Linux firewall, iptables has the capability to log network activity to the syslog system. This is very useful to detect problems as well as to generate reports of network activity.

Enable LOG module

LOG is not a iptables build in target, it's an extension module. To enable iptables logging, your kernel has to be confired with CONFIG_IP_NF_TARGET_LOG enabled. When this option is set for a rule, the Linux kernel will print some information on all matching packets via the kernel log, which is syslog.

Here is one example:

iptables -A INPUT -s 10.0.10.22 -j LOG --log-prefix ‘** DROP-this_ip **’

iptables -A INPUT -s 10.0.10.22 -j DROP

Firewall rules are checked in a sequential manner. So first all packets from 10.0.10.22 are loggeds, then the second rule drops the connection.

Where,

--log-prefix ‘** DROP-this_ip **’: This is log prefix to dropped rule. Useful to search using grep command:
# grep ‘** DROP-this_ip **’ /var/log/messages

Other options

LOG module supports other options, read man page of iptables for more information.

More options:

--log-ip-options         Include the IP options in the log entries
--log-level <level>    Log with the specified level, devault is warning
--log-prefix prefix      Prefix log entries with prefix
--log-tcp-options       Include the TCP options in the log entries
--log-tcp-sequence    Include the TCP sequence numbers in the log entries

You may ask,  will the log file get filled up too quickly? By adding limit match into LOG rule, we can resolve this problem.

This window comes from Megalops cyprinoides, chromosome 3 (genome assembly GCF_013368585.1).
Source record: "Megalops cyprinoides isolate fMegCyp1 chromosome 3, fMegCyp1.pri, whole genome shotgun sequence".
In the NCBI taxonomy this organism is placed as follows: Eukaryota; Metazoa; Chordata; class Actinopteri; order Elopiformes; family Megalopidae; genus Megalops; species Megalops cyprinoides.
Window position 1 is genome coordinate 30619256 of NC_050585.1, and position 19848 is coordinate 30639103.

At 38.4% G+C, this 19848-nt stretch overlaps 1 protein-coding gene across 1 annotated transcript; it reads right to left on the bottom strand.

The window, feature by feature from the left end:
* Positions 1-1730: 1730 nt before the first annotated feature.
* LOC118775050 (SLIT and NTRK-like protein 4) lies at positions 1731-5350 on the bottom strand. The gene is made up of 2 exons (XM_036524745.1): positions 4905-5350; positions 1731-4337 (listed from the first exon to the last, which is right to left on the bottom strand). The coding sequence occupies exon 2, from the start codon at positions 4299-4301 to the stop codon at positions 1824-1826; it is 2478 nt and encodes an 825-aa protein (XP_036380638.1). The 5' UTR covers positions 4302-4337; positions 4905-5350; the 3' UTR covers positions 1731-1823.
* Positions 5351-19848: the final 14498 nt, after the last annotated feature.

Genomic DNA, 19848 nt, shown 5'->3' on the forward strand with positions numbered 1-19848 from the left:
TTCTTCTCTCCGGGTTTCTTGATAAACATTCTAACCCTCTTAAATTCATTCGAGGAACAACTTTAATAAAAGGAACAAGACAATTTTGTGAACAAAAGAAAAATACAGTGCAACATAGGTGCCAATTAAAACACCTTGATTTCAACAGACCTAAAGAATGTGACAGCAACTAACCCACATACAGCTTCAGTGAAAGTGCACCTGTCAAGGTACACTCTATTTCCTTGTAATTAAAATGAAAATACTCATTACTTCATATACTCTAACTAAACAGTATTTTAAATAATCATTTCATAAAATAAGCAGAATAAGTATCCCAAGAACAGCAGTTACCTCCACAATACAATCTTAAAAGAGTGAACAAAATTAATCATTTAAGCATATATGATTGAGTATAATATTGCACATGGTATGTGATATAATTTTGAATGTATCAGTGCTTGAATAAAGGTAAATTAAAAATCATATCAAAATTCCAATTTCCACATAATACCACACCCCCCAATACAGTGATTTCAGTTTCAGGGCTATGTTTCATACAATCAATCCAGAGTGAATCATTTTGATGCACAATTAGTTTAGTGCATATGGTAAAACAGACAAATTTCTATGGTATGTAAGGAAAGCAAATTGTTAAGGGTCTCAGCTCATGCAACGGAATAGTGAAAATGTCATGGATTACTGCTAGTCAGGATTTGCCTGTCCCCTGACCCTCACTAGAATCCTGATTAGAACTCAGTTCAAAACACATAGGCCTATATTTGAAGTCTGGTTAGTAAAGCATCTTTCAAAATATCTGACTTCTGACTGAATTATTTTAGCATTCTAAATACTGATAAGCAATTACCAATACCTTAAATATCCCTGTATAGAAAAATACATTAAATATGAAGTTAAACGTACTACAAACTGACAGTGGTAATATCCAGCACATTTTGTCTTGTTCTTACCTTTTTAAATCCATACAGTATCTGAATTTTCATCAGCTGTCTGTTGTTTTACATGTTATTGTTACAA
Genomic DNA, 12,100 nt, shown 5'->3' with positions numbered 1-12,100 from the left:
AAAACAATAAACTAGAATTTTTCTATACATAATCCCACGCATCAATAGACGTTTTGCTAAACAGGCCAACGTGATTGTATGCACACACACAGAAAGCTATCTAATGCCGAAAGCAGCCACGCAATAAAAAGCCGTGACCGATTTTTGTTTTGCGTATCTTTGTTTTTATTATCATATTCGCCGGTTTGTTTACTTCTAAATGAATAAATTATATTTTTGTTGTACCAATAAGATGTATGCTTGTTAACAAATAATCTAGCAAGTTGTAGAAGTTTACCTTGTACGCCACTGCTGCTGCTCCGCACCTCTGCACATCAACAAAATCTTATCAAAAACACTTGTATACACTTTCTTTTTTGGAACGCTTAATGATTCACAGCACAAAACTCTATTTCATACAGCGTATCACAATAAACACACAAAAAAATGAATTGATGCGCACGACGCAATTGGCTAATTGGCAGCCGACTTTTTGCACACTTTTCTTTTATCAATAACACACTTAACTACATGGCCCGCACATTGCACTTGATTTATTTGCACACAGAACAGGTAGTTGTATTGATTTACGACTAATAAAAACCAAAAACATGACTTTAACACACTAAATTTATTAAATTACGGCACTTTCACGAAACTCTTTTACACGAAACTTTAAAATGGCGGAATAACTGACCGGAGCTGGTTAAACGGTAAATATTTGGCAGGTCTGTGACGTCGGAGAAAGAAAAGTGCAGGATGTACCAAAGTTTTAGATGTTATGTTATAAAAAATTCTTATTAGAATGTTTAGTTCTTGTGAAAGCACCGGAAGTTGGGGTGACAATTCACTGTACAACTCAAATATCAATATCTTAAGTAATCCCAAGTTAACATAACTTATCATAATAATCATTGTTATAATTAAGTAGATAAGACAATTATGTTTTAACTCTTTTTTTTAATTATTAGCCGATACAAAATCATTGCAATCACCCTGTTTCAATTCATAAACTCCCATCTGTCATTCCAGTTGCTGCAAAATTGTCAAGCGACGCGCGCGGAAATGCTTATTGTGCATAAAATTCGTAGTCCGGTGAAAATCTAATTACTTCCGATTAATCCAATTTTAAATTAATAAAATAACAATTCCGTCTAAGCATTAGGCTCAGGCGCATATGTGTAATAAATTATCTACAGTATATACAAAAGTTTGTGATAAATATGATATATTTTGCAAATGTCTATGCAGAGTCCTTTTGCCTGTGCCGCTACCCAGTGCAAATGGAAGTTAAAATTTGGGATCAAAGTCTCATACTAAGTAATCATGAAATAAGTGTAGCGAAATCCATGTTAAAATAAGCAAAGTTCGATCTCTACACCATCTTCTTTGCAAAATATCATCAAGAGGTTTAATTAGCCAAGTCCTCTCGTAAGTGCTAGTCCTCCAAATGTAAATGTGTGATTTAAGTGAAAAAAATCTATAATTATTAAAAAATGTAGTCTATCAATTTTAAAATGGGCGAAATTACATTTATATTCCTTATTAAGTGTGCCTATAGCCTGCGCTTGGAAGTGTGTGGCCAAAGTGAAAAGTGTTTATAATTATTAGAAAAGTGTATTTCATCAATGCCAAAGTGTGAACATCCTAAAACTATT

In above case, we add

-m limit --limit 5/m --limit-burst 7/m

The packet matching will stop when a packet rate limit is exceeded

--limit         The number of packets to let through per unit of time, default is 3/hour
--limit-burst Set the count of packets that will be matched in a single 'burst' default is 5.

let's say in this way:
In the first unit time(1 minute for the case above), only 5 packet can get matched.
In following unit time, if there are constantly matched packets coming, 5 packets / minute.
In any given unit time, if no matched packets in the previous unit time, then 7 packets can be matched for this unit time.

Note: limit match is available only if your kernel has een configured with CONFIG_IP_NF_MATCH_LIMIT enabled.

LOG levels

You can also specify log leveles

Example:

iptables -A INPUT -j LOG --log-prefix "INPUT:DROP:" --log-level 6
iptables -A INPUT -j DROP

Here is the list of log levels defined in syslog

Level    name               Description
  0      emerg or panic     Something is incredibly wrong; the system is probably about to crash
  1      alert              Immediate attention is required
  2      crit               Critical hardware or software failure
  3      error              Usually used for reporting of hardware problems by drivers
  4      warning            Something isn't right, but the problem is not serious
  5      notice             No problems; indicates an advisory of some sort.
  6      info               General information
  7      debug             Deguging